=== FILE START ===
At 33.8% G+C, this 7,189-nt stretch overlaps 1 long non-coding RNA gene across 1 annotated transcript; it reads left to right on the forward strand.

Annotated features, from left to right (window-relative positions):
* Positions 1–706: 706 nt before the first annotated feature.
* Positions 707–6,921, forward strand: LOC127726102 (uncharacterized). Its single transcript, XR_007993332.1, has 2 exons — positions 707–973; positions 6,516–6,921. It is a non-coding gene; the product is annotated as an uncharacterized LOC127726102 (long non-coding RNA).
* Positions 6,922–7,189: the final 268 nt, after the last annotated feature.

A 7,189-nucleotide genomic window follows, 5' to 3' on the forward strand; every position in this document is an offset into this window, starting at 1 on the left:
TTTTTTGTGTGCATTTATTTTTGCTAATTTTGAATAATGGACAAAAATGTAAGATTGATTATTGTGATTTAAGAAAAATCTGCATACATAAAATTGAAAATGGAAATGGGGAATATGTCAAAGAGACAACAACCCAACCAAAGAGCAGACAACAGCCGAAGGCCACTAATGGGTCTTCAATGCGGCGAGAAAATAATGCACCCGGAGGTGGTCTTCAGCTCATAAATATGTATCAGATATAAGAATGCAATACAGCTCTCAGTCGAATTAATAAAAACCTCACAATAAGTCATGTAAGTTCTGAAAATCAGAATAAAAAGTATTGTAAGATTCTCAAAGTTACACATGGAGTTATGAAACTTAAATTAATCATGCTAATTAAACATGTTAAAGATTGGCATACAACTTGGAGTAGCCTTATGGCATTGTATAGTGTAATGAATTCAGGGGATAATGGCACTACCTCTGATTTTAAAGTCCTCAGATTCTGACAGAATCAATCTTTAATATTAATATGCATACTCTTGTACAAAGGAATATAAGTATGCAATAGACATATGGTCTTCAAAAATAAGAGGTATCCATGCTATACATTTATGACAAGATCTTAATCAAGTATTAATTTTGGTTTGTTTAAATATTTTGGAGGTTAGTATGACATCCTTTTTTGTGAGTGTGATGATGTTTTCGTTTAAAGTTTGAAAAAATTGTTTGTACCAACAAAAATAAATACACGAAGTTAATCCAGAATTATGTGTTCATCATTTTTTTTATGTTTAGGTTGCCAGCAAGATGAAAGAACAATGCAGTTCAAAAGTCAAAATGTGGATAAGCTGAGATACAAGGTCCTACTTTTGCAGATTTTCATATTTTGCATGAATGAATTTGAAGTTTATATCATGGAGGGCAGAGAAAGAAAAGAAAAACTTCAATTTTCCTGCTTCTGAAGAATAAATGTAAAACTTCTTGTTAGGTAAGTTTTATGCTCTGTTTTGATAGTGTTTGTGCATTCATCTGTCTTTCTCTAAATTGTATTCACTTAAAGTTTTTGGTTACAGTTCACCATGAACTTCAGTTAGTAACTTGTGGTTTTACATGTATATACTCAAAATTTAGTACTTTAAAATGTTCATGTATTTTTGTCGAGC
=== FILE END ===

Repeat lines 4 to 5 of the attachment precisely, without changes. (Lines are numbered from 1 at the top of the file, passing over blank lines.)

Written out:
* Positions 707–6,921, forward strand: LOC127726102 (uncharacterized). Its single transcript, XR_007993332.1, has 2 exons — positions 707–973; positions 6,516–6,921. It is a non-coding gene; the product is annotated as an uncharacterized LOC127726102 (long non-coding RNA).
* Positions 6,922–7,189: the final 268 nt, after the last annotated feature.